Tuesday, April 26, 2011

Linker scripts

Linkers are pretty smart, but they need some help to tell them what to do. That is where the linker script comes in. Mine originally descended from the Sparkfun Logomatic firmware (like my whole program) where it is called main_memory_block.ld , but it turned out to have a flaw.

I remember back in the 90s when I was first learning a real language, Turbo Pascal. Don't laugh. One of the features of its compiler/linker was what it called "smart linking" where it would only include code and/or data in the final executable if it had a chance to be used. It eliminated dead code.

GNU ld by default doesn't do this. The linker is a lot simpler and dumber than we think. For instance, the objects that it links are composed of sections and labels. It uses the labels to do the linking, but the sections are trackless expanses of bytes. They might be code, they might be data, they might be unlabeled static functions or read-only data. The linker doesn't know, it can't know.

In order to do a semblance of smart linking, GCC has a feature called -ffunction-sections and -fdata-sections. This tells GCC that when it is building an ELF object, it should put each function into its own section. The code goes into .text.function_name, while zeroed data goes into .bss.variable_name and initialized data goes into .data.variable_name.

The complementary feature in ld is called --gc-sections. The linker script tells the linker where to start, where the true program entry point is. All labels used in the section where the entry point is, are live. All labels used in the sections where those live labels are are live also, and so on and so on. Any section which has no live labels is dead, and the linker doesn't put the dead sections into the final executable.

With the much smaller sections provided by -ffunction-sections, the .text section is no longer a trackless waste of bytes. It's probably empty, in fact. All the functions live in their own sections, so the linker can know what is what, and can remove dead code. These complementary features are the GCC implementation of smart linking.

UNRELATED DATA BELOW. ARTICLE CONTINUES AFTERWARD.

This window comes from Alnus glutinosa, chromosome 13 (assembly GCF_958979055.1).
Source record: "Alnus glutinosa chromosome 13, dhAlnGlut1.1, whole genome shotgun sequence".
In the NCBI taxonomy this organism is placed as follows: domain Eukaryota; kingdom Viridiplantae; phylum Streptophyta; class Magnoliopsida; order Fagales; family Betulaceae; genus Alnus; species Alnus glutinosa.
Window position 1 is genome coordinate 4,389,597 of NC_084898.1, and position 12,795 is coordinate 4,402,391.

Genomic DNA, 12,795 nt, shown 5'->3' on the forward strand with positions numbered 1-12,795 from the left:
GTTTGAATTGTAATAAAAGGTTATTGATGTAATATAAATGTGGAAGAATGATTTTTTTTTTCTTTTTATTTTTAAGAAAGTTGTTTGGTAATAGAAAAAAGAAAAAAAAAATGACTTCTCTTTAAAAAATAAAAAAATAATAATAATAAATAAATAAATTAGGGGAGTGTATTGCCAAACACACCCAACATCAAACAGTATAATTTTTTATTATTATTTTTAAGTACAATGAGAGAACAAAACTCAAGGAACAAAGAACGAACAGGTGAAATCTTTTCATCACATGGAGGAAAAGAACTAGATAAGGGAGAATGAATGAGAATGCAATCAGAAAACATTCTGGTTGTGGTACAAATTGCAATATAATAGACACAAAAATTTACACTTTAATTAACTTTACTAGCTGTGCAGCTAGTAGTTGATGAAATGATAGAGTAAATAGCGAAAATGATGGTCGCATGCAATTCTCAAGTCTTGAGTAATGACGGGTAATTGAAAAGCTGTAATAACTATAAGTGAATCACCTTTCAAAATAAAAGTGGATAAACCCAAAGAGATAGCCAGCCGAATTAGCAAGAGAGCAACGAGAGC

However, when the linker is done garbage collecting the dead code, the linker script might tell it to bundle together all the sections whose names match a pattern, together into one section in the output. No one is going to try to link the output into some other program, so this is ok. The Sparkfun linker script bundled together all the .text.whatever sections into a single .text section in the output, and all the .data.whatever, but not the .bss.whatever. This is important, because the linker creates a label at the beginning and end of the .bss section, and a block of code in Startup.S, the true entry point, fills memory between the labels with zeros. With all these unbundled .bss sections, the final .bss was very small and did not include all the variables, so some of the variables I expected to be zeroed, were not. This is a Bad Thing. Among other things, it meant that my circular buffer of 1024 bytes had its head pointer at byte 1734787890. As the wise man Strong Bad once said, "That is not a small number. That is a big number!"

It turns out this does not have anything to do with C++. I turned on -ffunction-sections to try and reduce the bloat from the system libraries needed in C++, but if I had turned it on in C, the same thing would have happened.

The fix:

Open up main_memory_block.ld . Inside is a section like this:

/* .bss section which is used for uninitialized (zeroed) data */
.bss (NOLOAD) :
__bss_start = . ;
__bss_start__ = . ;
. = ALIGN(4);

. = ALIGN(4);
__bss_end__ = . ;
PROVIDE (__bss_end = .);

This says among other things, that in the output file, the .bss section (which has a new label __bss_start at its beginning) includes all .bss sections from all the input object files. It also creates a new label at the end of the section called naturally enough, __bss_end . The startup code zeroes out all the RAM between these two labels.

The problem is that *(.bss) only includes the .bss sections from each object, not the .bss.variable stuff. So, change the


line to:

*(.bss .bss.*)

This says to bundle in not only all the .bss sections from all the inputs, but also all the sections which start with .bss. in their names. Now with them all bundled, the bss zero-er will do the right thing, and the program will work.

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